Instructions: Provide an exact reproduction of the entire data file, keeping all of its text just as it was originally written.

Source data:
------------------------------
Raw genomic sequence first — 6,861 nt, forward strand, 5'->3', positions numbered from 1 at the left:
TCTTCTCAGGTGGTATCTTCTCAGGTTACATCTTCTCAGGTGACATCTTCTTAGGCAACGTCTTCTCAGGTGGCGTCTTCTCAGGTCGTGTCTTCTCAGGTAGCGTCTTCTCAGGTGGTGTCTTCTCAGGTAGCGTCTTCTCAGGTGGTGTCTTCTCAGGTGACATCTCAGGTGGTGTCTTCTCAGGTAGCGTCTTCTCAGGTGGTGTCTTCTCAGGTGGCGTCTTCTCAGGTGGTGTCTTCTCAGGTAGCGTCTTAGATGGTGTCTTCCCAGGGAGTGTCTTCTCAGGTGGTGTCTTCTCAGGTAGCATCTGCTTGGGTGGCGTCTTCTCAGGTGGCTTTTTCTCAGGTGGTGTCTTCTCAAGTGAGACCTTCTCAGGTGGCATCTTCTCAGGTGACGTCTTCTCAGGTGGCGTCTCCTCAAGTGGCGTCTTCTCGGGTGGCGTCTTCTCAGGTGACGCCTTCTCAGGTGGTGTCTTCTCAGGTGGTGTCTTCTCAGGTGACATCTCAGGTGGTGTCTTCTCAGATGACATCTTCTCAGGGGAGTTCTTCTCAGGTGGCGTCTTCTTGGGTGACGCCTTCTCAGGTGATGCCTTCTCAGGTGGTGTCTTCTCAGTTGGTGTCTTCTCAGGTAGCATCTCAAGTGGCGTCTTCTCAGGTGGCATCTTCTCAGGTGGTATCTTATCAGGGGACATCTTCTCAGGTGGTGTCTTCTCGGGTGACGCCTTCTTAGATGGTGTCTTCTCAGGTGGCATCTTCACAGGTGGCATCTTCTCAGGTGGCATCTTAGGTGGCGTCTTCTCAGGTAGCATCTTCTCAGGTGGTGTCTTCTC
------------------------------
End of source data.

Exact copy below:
Raw genomic sequence first — 6,861 nt, forward strand, 5'->3', positions numbered from 1 at the left:
TCTTCTCAGGTGGTATCTTCTCAGGTTACATCTTCTCAGGTGACATCTTCTTAGGCAACGTCTTCTCAGGTGGCGTCTTCTCAGGTCGTGTCTTCTCAGGTAGCGTCTTCTCAGGTGGTGTCTTCTCAGGTAGCGTCTTCTCAGGTGGTGTCTTCTCAGGTGACATCTCAGGTGGTGTCTTCTCAGGTAGCGTCTTCTCAGGTGGTGTCTTCTCAGGTGGCGTCTTCTCAGGTGGTGTCTTCTCAGGTAGCGTCTTAGATGGTGTCTTCCCAGGGAGTGTCTTCTCAGGTGGTGTCTTCTCAGGTAGCATCTGCTTGGGTGGCGTCTTCTCAGGTGGCTTTTTCTCAGGTGGTGTCTTCTCAAGTGAGACCTTCTCAGGTGGCATCTTCTCAGGTGACGTCTTCTCAGGTGGCGTCTCCTCAAGTGGCGTCTTCTCGGGTGGCGTCTTCTCAGGTGACGCCTTCTCAGGTGGTGTCTTCTCAGGTGGTGTCTTCTCAGGTGACATCTCAGGTGGTGTCTTCTCAGATGACATCTTCTCAGGGGAGTTCTTCTCAGGTGGCGTCTTCTTGGGTGACGCCTTCTCAGGTGATGCCTTCTCAGGTGGTGTCTTCTCAGTTGGTGTCTTCTCAGGTAGCATCTCAAGTGGCGTCTTCTCAGGTGGCATCTTCTCAGGTGGTATCTTATCAGGGGACATCTTCTCAGGTGGTGTCTTCTCGGGTGACGCCTTCTTAGATGGTGTCTTCTCAGGTGGCATCTTCACAGGTGGCATCTTCTCAGGTGGCATCTTAGGTGGCGTCTTCTCAGGTAGCATCTTCTCAGGTGGTGTCTTCTC